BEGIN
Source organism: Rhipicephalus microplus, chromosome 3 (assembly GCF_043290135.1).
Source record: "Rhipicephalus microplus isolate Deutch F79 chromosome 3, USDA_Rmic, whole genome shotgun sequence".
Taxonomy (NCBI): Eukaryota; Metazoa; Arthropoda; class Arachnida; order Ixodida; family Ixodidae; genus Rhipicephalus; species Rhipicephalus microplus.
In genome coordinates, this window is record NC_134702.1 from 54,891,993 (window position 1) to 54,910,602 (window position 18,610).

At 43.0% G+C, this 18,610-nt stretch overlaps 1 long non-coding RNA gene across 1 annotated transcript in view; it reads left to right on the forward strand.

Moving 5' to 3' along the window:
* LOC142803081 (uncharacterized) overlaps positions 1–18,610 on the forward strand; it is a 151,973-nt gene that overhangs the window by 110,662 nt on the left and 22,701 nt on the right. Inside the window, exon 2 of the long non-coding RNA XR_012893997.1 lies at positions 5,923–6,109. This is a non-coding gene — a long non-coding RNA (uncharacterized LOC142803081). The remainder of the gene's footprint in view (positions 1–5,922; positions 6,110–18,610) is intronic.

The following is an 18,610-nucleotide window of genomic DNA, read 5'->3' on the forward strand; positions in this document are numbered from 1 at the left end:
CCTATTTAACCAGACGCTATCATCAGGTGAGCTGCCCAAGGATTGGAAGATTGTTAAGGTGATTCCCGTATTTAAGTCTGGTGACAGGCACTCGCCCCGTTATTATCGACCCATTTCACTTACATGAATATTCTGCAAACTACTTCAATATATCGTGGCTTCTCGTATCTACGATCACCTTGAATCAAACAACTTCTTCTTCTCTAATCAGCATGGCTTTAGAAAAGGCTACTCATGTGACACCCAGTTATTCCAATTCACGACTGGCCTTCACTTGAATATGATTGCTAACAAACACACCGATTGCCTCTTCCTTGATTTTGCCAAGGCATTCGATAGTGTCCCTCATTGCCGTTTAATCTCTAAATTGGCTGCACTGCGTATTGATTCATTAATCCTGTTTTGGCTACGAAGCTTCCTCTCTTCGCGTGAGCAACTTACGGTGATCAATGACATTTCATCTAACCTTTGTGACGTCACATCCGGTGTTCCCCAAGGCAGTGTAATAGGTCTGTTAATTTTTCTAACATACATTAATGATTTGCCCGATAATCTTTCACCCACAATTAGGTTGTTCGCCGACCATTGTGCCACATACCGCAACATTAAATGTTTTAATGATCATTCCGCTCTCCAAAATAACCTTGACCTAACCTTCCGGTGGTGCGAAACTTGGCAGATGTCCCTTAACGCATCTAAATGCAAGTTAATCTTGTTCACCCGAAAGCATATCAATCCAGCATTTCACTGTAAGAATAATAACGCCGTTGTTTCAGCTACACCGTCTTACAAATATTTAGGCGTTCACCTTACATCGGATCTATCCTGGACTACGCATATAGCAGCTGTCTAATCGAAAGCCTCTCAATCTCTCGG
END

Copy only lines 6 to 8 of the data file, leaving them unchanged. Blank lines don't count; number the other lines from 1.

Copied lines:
Moving 5' to 3' along the window:
* LOC142803081 (uncharacterized) overlaps positions 1–18,610 on the forward strand; it is a 151,973-nt gene that overhangs the window by 110,662 nt on the left and 22,701 nt on the right. Inside the window, exon 2 of the long non-coding RNA XR_012893997.1 lies at positions 5,923–6,109. This is a non-coding gene — a long non-coding RNA (uncharacterized LOC142803081). The remainder of the gene's footprint in view (positions 1–5,922; positions 6,110–18,610) is intronic.

The following is an 18,610-nucleotide window of genomic DNA, read 5'->3' on the forward strand; positions in this document are numbered from 1 at the left end: